MIT Engineers Create Device That Painlessly Injects Medicine at Nearly the Speed of Sound
MIT researchers, led by Ian Hunter, the George N. Hatsopoulos Professor of Mechanical Engineering, engineered this device which can inject drugs without the use of needles. The device can be programmed to deliver a range of doses to various depths. It delivers a tiny, high-pressure jet of medicine that breaches the skin at the speed of sound. The design is built around a mechanism called a Lorentz-force actuator - a small, powerful magnet surrounded by a coil of wire that's attached to a piston inside a drug ampoule. When current is applied, it interacts with the magnetic field to produce a force that pushes the piston forward, ejecting the drug at very high pressure and velocity out through the ampoule's nozzle, which is an opening as narrow as a mosquito's proboscis.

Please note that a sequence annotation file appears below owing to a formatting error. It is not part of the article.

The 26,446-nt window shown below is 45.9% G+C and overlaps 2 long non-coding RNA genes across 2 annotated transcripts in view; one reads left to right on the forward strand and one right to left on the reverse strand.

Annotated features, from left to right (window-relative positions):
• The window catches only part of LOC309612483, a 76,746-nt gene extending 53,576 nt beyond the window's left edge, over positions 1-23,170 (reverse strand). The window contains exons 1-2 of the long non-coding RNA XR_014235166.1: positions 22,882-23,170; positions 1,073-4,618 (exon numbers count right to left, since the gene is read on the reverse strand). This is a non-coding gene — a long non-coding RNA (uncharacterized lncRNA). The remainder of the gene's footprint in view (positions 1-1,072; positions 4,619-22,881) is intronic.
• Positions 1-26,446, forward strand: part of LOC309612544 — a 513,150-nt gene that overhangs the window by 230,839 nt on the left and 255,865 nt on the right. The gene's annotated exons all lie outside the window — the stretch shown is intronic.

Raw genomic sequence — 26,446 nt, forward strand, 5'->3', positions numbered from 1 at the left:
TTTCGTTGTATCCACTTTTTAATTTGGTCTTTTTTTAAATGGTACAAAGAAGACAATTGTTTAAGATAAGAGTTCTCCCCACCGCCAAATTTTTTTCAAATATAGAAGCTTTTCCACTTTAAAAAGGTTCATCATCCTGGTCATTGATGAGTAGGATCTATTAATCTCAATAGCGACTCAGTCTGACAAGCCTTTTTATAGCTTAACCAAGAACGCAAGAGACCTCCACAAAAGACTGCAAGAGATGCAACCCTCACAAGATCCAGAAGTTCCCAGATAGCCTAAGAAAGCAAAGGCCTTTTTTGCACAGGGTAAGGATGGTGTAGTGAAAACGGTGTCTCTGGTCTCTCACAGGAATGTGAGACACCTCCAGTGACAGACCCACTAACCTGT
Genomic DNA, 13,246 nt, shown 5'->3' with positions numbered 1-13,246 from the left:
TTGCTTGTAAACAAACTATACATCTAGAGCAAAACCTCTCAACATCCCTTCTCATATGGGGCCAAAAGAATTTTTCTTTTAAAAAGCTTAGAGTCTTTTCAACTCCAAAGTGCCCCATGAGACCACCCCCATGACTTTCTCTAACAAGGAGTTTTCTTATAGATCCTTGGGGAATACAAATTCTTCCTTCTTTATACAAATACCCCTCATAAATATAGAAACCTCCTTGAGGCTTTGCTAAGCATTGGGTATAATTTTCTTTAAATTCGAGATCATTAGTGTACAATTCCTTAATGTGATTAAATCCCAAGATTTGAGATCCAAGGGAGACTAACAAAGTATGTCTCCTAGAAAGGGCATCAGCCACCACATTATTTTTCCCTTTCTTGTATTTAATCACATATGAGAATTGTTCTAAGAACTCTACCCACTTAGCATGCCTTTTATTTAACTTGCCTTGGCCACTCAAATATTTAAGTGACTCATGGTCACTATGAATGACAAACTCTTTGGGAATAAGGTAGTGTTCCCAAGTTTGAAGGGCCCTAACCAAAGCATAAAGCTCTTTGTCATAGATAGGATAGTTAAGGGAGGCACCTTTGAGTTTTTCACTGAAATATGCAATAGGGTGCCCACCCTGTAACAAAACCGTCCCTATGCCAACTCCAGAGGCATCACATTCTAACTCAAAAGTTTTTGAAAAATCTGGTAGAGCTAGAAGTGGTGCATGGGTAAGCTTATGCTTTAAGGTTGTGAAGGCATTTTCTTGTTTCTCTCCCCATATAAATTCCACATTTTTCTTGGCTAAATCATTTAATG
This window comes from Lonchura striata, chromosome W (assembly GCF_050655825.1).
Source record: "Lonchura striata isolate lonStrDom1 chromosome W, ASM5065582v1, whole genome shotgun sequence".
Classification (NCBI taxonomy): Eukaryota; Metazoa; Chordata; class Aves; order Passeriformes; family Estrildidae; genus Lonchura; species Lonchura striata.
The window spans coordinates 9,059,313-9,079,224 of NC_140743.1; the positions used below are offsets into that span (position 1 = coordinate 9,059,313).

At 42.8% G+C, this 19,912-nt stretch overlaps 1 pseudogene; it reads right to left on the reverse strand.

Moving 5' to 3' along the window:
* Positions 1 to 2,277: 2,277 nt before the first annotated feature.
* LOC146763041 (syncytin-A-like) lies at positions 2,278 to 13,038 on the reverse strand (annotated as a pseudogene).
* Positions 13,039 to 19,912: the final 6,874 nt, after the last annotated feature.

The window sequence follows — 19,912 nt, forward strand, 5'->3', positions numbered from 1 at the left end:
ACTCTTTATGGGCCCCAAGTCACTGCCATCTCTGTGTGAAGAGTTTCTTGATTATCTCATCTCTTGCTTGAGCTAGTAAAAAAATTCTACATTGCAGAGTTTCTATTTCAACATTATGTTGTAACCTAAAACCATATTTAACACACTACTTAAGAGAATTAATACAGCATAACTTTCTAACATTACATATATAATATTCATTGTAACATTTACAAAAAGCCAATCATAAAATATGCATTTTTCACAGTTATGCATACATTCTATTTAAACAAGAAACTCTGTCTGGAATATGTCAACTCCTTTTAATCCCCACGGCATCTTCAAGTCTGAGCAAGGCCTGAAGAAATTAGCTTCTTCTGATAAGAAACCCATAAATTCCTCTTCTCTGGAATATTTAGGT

Catherine Hogan, a research scientist in MIT's Department of Mechanical Engineering and a member of the research team, says, "If you are afraid of needles and have to frequently self-inject, compliance can be an issue. We think this kind of technology ... gets around some of the phobias that people may have about needles."